Drug makers, research institutes and reporters sometimes end up working together in these efforts.

Consider the male sexual malady now known as erectile dysfunction.

A recent health newsletter from the Gale Group Inc. said erectile dysfunction "affects up to 30 million Americans, according to the National Institute of Diabetes and Digestive and Kidney Diseases."

The institute's Web site supports the published statement, but says the number is a high-end figure and hints that it's unreliable: "Estimates range from 15 million to 30 million, depending on the definition used."

What "depending on the definition" means is that the reported prevalence varies if men are asked whether they currently have the problem, or have had it in the past, or have ever had it.

In addition, the highest numbers ensue when men are asked questions to which it's easy to say yes, said Dr. Ira Sharlip, a San Francisco urologist and spokesman for the American Urological Association.

"Ask a man, `Do you ever have soft erections?' and he's more likely to say yes than when you ask, `Are you able to penetrate your partner?'" Sharlip said.

The easy affirmatives drive up the numbers of men who say they've had erectile dysfunction, Sharlip added, but include millions who don't consider it a problem. If the condition is called by the stark traditional term "impotence"—meaning unable to engage in intercourse because of an inability to attain an erection—the numbers plummet.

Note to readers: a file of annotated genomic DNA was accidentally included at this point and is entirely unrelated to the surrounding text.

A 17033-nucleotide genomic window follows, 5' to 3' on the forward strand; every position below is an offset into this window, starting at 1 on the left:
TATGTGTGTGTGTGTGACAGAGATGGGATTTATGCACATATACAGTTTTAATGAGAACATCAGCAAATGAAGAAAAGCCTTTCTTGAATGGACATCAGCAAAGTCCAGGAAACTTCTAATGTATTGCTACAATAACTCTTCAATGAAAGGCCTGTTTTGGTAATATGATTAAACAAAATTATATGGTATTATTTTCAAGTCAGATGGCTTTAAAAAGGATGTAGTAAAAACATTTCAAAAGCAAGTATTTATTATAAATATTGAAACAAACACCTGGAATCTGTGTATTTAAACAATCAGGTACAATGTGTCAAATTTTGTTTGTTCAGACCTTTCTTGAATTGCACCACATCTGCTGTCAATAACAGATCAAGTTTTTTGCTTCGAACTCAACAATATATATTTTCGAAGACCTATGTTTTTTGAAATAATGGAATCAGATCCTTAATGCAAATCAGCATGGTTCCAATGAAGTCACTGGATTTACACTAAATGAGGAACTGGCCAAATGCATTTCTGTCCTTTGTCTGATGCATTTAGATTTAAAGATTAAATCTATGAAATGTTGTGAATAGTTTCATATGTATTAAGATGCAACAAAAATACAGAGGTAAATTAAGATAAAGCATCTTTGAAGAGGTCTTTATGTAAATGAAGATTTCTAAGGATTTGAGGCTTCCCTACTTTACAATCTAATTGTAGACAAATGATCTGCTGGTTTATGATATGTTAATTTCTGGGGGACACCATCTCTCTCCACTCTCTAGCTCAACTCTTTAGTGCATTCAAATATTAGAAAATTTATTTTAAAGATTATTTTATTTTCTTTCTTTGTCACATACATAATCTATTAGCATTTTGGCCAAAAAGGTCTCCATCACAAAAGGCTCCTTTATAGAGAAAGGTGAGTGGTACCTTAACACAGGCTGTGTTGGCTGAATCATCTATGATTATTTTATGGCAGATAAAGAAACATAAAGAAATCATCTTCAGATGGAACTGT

In 1997, a year before Viagra was introduced, 10,000 men older than 45 who were living in Goteborg, Sweden, received postcard questionnaires asking if they were impotent. Of the 75 percent of cards returned, 7.6 percent were checked yes. Projected to U.S. men over 45, that comes to a prevalence of just 3.7 million. (That's the lowest of any prevalence figures, Sharlip noted.)

What does the Web site for the anti-impotence drug Levitra say? "Over half of all men over 40 experience some degree of decreased erectile function." That comes to about 27 million, based on the U.S. Census.

The high-end number, Yale's Zelterman said, helps persuade men to admit a problem and seek treatment.

"If you know lots of people have it," he said, "you're more likely to declare yourself among them, especially if there's something to do about it."

In other words, high-end figures for erectile dysfunction solicit for treatment people who don't think they're sick.

With that same general purpose, Viagra, Levitra and Cialis spent $425 million on advertising last year, according to Nielsen Monitor-Plus, an independent ad-auditing agency.


(c) 2005, Knight Ridder/Tribune Information Services.